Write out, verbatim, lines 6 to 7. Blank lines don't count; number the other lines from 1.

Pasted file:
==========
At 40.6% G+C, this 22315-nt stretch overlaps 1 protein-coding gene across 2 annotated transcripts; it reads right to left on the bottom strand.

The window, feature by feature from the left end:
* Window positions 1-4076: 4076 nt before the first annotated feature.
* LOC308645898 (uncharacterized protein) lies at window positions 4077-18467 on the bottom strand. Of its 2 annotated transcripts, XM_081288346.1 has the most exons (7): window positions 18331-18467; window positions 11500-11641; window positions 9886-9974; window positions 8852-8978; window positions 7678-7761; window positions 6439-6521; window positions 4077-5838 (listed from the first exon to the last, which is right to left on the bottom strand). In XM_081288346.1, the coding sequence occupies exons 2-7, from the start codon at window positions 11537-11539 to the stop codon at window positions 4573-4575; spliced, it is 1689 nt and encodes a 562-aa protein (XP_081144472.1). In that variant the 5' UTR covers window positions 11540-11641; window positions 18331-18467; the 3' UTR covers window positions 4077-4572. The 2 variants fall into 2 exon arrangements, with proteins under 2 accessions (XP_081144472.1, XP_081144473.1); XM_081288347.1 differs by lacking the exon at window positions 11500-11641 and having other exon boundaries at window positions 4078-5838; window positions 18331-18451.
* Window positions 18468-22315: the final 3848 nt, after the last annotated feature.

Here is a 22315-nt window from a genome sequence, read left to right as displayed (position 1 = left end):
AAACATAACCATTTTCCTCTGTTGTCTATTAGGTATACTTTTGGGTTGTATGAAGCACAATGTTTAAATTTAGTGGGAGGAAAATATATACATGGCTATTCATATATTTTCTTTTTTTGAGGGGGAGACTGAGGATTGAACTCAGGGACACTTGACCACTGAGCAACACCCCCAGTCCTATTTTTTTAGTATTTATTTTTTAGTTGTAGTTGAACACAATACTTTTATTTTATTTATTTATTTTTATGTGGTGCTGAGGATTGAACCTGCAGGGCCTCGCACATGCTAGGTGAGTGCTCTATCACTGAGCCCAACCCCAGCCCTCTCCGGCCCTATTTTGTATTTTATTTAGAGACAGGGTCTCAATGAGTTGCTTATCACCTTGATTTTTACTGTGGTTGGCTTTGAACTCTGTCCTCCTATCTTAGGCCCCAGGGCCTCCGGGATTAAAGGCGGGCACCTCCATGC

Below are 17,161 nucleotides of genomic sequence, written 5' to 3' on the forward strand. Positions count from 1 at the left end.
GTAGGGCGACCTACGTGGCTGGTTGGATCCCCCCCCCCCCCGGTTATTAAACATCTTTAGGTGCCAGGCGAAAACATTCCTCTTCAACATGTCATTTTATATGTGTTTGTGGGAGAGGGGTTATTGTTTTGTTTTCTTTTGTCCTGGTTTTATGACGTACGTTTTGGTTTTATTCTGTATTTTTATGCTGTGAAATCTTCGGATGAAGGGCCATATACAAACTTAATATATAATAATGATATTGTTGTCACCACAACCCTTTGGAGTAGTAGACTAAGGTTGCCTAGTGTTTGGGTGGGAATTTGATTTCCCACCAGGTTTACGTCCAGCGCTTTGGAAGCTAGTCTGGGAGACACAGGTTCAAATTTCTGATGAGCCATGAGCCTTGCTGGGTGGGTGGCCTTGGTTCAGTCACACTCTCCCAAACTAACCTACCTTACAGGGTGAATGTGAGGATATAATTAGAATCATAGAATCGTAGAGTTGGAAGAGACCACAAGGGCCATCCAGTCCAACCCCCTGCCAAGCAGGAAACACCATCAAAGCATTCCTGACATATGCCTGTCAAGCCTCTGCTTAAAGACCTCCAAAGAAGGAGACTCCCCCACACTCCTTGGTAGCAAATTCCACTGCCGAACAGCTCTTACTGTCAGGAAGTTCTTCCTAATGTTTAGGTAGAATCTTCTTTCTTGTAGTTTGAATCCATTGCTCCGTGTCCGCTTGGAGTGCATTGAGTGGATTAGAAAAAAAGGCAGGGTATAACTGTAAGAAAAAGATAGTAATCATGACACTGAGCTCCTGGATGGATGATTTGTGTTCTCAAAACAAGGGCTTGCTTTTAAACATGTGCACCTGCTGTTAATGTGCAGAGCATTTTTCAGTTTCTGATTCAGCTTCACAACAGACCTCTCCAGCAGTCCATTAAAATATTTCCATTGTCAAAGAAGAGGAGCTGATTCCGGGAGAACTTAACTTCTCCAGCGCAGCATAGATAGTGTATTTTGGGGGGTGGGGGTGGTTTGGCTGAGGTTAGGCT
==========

Here is a 22315-nt window from a genome sequence, read left to right as displayed (position 1 = left end):
AAACATAACCATTTTCCTCTGTTGTCTATTAGGTATACTTTTGGGTTGTATGAAGCACAATGTTTAAATTTAGTGGGAGGAAAATATATACATGGCTATTCATATATTTTCTTTTTTTGAGGGGGAGACTGAGGATTGAACTCAGGGACACTTGACCACTGAGCAACACCCCCAGTCCTATTTTTTTAGTATTTATTTTTTAGTTGTAGTTGAACACAATACTTTTATTTTATTTATTTATTTTTATGTGGTGCTGAGGATTGAACCTGCAGGGCCTCGCACATGCTAGGTGAGTGCTCTATCACTGAGCCCAACCCCAGCCCTCTCCGGCCCTATTTTGTATTTTATTTAGAGACAGGGTCTCAATGAGTTGCTTATCACCTTGATTTTTACTGTGGTTGGCTTTGAACTCTGTCCTCCTATCTTAGGCCCCAGGGCCTCCGGGATTAAAGGCGGGCACCTCCATGC